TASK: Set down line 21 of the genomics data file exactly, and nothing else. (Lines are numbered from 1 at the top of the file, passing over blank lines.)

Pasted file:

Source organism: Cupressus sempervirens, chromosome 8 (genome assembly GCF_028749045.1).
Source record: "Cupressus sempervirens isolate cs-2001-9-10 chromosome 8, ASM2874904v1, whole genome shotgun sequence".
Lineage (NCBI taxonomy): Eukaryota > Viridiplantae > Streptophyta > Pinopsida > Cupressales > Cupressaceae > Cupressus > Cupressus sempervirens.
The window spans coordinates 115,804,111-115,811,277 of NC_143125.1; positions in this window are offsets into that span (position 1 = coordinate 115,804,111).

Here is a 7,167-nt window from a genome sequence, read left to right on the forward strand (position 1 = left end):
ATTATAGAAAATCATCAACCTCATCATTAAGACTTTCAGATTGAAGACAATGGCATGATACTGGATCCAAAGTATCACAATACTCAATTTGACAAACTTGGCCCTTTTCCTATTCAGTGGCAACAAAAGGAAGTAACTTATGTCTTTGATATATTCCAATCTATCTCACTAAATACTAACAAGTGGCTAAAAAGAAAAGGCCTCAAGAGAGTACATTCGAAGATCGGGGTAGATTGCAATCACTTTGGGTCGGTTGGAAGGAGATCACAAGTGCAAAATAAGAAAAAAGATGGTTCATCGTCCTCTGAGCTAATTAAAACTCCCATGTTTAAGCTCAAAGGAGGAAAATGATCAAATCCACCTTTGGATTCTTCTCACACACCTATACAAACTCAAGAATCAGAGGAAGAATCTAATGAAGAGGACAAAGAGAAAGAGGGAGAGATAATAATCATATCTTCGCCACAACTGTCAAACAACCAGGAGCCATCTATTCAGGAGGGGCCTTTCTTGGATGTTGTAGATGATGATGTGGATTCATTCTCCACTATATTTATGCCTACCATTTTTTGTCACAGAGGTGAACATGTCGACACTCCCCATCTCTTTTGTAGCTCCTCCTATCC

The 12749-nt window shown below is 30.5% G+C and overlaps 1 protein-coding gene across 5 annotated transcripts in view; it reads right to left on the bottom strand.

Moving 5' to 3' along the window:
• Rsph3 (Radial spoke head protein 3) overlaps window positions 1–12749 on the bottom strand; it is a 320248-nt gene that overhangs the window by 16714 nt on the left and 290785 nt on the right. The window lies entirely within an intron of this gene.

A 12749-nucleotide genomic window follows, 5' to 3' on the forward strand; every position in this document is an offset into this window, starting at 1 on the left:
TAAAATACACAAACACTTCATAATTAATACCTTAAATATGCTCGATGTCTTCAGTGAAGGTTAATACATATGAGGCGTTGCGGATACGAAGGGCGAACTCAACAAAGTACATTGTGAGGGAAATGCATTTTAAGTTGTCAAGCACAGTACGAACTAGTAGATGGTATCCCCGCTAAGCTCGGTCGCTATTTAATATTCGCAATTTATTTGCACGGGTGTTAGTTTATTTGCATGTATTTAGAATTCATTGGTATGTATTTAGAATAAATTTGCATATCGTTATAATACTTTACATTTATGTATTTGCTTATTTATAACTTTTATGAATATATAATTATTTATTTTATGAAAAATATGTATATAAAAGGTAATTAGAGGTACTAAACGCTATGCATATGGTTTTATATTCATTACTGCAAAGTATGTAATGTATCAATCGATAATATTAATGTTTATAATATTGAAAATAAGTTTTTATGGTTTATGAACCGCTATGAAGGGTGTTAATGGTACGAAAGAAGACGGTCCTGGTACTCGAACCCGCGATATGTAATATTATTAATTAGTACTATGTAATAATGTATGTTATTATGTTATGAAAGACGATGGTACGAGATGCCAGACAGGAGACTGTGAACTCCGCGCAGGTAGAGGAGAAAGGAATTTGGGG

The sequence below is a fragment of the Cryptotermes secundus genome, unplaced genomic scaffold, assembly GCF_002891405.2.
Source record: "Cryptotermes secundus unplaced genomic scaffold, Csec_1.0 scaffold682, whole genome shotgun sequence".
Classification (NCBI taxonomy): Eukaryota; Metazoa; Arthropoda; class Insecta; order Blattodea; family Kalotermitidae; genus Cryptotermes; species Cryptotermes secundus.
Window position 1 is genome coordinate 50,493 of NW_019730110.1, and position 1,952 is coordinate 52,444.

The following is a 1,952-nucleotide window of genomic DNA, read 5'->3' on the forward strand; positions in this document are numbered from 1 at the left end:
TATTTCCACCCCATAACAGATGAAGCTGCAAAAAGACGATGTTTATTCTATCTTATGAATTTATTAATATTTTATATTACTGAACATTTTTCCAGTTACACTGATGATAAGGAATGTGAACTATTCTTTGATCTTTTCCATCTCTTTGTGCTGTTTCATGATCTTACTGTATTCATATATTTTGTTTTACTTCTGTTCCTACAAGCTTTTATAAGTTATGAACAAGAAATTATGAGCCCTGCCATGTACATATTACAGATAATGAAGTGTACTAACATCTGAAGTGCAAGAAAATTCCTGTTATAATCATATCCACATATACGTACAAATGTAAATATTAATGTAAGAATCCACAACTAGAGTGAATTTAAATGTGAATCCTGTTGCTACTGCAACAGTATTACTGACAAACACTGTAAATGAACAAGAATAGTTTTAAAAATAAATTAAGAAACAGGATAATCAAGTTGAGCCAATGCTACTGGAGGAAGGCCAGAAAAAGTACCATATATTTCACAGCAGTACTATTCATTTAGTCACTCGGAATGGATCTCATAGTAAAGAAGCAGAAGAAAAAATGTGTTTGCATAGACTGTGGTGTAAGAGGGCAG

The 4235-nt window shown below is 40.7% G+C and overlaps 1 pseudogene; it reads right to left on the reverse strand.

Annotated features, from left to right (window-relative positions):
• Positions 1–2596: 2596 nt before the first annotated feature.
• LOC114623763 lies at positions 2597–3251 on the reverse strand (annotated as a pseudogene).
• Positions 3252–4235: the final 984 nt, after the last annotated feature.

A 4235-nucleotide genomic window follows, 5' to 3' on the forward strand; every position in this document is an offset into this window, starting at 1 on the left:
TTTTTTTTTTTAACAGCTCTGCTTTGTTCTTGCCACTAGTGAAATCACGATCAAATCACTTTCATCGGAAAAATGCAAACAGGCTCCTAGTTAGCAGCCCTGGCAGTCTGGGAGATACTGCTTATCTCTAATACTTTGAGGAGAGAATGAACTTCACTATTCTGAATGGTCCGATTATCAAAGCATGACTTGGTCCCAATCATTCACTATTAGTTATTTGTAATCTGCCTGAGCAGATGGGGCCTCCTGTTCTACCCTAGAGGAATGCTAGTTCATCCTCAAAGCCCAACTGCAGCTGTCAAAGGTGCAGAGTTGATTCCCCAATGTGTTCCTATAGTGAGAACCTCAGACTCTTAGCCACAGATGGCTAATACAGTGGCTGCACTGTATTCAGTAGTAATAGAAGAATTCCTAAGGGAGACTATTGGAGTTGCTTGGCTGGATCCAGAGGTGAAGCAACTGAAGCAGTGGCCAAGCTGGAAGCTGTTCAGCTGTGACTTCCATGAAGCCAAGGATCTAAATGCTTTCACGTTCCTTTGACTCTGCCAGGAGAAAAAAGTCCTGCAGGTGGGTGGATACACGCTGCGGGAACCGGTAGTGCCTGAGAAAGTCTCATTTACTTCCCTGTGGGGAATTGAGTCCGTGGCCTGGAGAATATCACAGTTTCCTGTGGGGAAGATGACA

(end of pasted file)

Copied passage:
• LOC114623763 lies at positions 2597–3251 on the reverse strand (annotated as a pseudogene).